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Divorce and Children: Military Parenting During Divorce

(Photo: U.S. Army/Staff Sgt. Scott Raymond)
(Photo: U.S. Army/Staff Sgt. Scott Raymond)

Divorce is a challenging and emotional time, especially if you have children. Aside from the mental and emotional issues you may be facing, mixing divorce and children also means you need to come up with custody and visitation rights as well as a reasonable financial agreement.

Adding military deployment to the mix can make it even more challenging. But that does not you’re your children should take the backseat and be compromised. Both you and your ex-spouse can still successfully parent despite these tough times. 

5 Tips for Dealing With Divorce and Children

1. Don't create a bad impression of your spouse in your children's minds. One of the most common divorce and children parenting mistakes happens when both parties try to win the affection of their kids by bad-mouthing the other partner. No matter how strong your negative feelings are toward your ex-spouse, do not let your children see them. Your children should still see the best of their parents.  

2. Have a healthy communication with your ex. Don't let your children become messengers. Even though you may still be feeling angry at your ex, you need to set aside these personal feelings for the sake of the kids. Thanks to technology, distance should not be a hindrance to communication. You can get in touch with each other through messenger or email to discuss things that concern your children without ever having to see your former partner -- or even actually talk to him or her.

3. Don't teach your child to lie about what's happening in the house. Co-parenting with your ex-spouse means that each party should know what is going on in the household. Having your children lie to your ex-spouse just to make him feel like an outsider is a terrible mistake. Both parties should still be there for your children during important events by making them aware of what is happening. 

And being away for deployment or stationed far away does not mean that the other military parent partner is no longer a part of the kids’ lives. Let them be aware of any special occasions, recent achievements or even just minor misdemeanors of the kids.

4. Give your children and your ex the privacy they need. One of the hardest parts of going through the military divorce process is arranging the visitation and custodial rights. Once you have come up with an agreeable arrangement, make sure that you respect the time given for both parties. If one partner is facing deployments or long training away, it is important for the other parent to respect the time he or she has with the kids, even if that means making up for lost time. Kids need this time to bond with their parents and ensure that healthy and harmonious relationships are maintained.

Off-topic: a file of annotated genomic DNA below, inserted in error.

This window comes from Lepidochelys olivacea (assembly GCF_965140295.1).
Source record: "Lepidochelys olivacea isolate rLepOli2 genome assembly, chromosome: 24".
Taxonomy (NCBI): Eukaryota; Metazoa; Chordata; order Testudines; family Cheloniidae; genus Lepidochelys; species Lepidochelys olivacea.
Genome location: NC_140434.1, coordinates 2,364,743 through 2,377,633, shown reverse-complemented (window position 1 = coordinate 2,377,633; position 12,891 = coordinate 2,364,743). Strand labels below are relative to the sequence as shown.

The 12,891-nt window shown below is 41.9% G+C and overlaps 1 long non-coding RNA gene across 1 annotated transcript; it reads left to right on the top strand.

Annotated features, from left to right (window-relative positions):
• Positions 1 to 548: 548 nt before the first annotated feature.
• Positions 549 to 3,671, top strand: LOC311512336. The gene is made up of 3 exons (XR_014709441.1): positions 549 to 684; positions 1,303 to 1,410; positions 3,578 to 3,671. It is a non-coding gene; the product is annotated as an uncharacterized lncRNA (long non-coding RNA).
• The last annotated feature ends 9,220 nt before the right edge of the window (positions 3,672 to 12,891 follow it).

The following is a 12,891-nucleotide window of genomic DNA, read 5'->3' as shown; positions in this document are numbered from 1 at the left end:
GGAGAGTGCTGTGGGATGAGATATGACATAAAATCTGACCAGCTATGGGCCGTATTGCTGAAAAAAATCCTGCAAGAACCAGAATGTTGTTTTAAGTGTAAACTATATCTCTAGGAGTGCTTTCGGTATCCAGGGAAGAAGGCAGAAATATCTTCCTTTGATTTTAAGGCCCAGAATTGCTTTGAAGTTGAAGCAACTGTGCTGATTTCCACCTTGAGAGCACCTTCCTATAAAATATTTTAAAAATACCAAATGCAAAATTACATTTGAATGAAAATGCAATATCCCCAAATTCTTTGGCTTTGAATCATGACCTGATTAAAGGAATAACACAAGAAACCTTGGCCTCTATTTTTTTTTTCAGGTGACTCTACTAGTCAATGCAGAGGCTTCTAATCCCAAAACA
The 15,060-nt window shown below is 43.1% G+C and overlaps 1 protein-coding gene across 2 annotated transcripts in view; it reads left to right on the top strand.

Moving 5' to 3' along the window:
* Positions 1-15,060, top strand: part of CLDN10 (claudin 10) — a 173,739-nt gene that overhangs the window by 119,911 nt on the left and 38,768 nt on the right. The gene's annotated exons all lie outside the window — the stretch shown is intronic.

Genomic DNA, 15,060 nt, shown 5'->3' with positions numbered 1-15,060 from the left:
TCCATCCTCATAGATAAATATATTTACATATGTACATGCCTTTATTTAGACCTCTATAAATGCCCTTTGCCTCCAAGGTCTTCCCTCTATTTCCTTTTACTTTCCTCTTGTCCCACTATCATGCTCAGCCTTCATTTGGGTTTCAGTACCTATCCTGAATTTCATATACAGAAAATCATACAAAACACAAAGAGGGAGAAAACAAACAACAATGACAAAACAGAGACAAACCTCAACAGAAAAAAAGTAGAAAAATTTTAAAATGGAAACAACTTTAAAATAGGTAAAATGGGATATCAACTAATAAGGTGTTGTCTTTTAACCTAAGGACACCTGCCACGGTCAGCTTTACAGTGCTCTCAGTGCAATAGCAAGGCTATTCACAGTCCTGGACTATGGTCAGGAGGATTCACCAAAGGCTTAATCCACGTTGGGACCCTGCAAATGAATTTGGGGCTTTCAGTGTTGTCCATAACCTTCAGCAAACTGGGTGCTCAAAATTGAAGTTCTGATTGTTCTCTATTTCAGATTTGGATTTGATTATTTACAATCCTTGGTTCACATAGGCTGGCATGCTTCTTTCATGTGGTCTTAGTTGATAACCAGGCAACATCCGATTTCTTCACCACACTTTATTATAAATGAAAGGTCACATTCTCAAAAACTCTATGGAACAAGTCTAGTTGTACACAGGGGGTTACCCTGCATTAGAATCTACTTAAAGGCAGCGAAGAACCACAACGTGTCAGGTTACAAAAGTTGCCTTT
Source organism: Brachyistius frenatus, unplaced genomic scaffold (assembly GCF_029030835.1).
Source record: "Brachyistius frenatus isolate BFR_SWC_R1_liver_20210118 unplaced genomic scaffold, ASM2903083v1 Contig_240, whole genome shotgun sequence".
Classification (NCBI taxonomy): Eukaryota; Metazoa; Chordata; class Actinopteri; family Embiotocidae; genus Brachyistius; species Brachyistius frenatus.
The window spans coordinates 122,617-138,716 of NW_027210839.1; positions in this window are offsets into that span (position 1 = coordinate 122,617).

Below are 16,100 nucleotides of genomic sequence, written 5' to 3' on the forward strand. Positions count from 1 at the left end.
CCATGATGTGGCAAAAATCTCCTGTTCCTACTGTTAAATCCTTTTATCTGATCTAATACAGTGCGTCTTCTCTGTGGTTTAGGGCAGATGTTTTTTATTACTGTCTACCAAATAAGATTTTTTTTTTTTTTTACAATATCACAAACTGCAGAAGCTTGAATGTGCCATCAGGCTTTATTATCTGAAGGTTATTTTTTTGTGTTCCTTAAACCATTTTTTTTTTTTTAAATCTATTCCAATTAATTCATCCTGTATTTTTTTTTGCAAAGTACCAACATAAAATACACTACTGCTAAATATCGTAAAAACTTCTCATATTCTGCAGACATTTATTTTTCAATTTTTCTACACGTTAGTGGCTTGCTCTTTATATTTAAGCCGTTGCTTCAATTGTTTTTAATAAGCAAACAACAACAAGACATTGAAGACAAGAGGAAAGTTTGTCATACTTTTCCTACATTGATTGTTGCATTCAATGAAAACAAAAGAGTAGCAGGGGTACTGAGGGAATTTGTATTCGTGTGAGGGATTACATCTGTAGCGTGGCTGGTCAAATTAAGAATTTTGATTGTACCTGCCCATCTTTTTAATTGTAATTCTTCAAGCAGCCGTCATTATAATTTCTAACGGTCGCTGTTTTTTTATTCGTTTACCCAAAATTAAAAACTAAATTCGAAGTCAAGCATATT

5. Keep revenge and jealousy aside. Going through a broken relationship can leave pain and scars. Even though it’s hard, you and your ex-spouse should set aside these personal feelings and work with each other for the benefit of your kids. Keep your kids' best interests in mind, and make sure that your actions and words don’t have a negative effect on your children. If one of you has found a new partner, respect that relationship. Accept that no matter how hard both of you have tried, your marriage is over.

6. Seek professional advice. If both of you are struggling with co-parenting your kids, do not be ashamed to ask for professional help. Hire a good divorce attorney that can help you discuss parenting arrangements, especially when the other partner is away with the military, and check on different aspects of financial aid that can be arranged. Look for a support group where members have ex-spouses who are military so that you can get tips on how to be a successful military co-parent.

Ending your marriage does not mean that you can no longer both be good parents.

Mason is a successful writer and loves to write well-researched and high-quality content on different topics related to marriage, family, financial issues and business opportunities. He also devotes himself to coaching and counseling clients like divorce attorneys.

Related Topics

Military Divorce Family and Spouse Military Parenting

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